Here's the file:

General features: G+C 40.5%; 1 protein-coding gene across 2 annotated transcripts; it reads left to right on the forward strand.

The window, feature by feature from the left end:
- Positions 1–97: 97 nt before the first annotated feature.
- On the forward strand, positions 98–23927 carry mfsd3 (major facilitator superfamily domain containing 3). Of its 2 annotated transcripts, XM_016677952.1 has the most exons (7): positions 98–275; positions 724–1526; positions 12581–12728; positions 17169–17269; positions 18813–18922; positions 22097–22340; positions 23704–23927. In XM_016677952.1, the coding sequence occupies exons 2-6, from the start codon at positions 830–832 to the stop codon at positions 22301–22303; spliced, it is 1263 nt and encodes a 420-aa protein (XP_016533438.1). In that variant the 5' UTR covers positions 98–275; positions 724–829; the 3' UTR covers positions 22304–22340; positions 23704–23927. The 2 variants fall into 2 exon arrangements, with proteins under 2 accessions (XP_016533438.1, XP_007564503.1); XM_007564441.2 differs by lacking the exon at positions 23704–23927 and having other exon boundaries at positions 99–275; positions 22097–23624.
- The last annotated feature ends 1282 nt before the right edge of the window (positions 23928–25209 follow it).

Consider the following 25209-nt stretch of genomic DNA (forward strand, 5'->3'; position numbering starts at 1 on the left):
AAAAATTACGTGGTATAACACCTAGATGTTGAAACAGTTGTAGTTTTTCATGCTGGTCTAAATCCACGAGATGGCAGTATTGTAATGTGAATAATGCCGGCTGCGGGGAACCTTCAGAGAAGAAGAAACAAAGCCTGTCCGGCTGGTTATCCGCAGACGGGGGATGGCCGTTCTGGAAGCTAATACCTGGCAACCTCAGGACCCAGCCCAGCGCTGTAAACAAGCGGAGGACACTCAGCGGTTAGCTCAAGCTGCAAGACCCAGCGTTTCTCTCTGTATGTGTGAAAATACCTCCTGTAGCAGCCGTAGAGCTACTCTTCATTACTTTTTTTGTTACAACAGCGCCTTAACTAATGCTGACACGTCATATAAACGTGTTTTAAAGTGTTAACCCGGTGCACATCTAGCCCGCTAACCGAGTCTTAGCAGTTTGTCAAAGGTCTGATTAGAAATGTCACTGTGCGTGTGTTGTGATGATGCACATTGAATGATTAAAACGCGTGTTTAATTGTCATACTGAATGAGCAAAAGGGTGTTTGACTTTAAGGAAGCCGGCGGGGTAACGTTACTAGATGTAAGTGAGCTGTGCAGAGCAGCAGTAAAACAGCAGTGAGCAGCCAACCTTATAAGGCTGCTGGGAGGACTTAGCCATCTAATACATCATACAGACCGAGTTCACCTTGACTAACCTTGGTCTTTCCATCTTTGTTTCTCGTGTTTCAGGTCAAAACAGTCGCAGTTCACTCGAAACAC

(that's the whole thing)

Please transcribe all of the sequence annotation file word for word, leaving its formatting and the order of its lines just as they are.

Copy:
General features: G+C 40.5%; 1 protein-coding gene across 2 annotated transcripts; it reads left to right on the forward strand.

The window, feature by feature from the left end:
- Positions 1–97: 97 nt before the first annotated feature.
- On the forward strand, positions 98–23927 carry mfsd3 (major facilitator superfamily domain containing 3). Of its 2 annotated transcripts, XM_016677952.1 has the most exons (7): positions 98–275; positions 724–1526; positions 12581–12728; positions 17169–17269; positions 18813–18922; positions 22097–22340; positions 23704–23927. In XM_016677952.1, the coding sequence occupies exons 2-6, from the start codon at positions 830–832 to the stop codon at positions 22301–22303; spliced, it is 1263 nt and encodes a 420-aa protein (XP_016533438.1). In that variant the 5' UTR covers positions 98–275; positions 724–829; the 3' UTR covers positions 22304–22340; positions 23704–23927. The 2 variants fall into 2 exon arrangements, with proteins under 2 accessions (XP_016533438.1, XP_007564503.1); XM_007564441.2 differs by lacking the exon at positions 23704–23927 and having other exon boundaries at positions 99–275; positions 22097–23624.
- The last annotated feature ends 1282 nt before the right edge of the window (positions 23928–25209 follow it).

Consider the following 25209-nt stretch of genomic DNA (forward strand, 5'->3'; position numbering starts at 1 on the left):
AAAAATTACGTGGTATAACACCTAGATGTTGAAACAGTTGTAGTTTTTCATGCTGGTCTAAATCCACGAGATGGCAGTATTGTAATGTGAATAATGCCGGCTGCGGGGAACCTTCAGAGAAGAAGAAACAAAGCCTGTCCGGCTGGTTATCCGCAGACGGGGGATGGCCGTTCTGGAAGCTAATACCTGGCAACCTCAGGACCCAGCCCAGCGCTGTAAACAAGCGGAGGACACTCAGCGGTTAGCTCAAGCTGCAAGACCCAGCGTTTCTCTCTGTATGTGTGAAAATACCTCCTGTAGCAGCCGTAGAGCTACTCTTCATTACTTTTTTTGTTACAACAGCGCCTTAACTAATGCTGACACGTCATATAAACGTGTTTTAAAGTGTTAACCCGGTGCACATCTAGCCCGCTAACCGAGTCTTAGCAGTTTGTCAAAGGTCTGATTAGAAATGTCACTGTGCGTGTGTTGTGATGATGCACATTGAATGATTAAAACGCGTGTTTAATTGTCATACTGAATGAGCAAAAGGGTGTTTGACTTTAAGGAAGCCGGCGGGGTAACGTTACTAGATGTAAGTGAGCTGTGCAGAGCAGCAGTAAAACAGCAGTGAGCAGCCAACCTTATAAGGCTGCTGGGAGGACTTAGCCATCTAATACATCATACAGACCGAGTTCACCTTGACTAACCTTGGTCTTTCCATCTTTGTTTCTCGTGTTTCAGGTCAAAACAGTCGCAGTTCACTCGAAACAC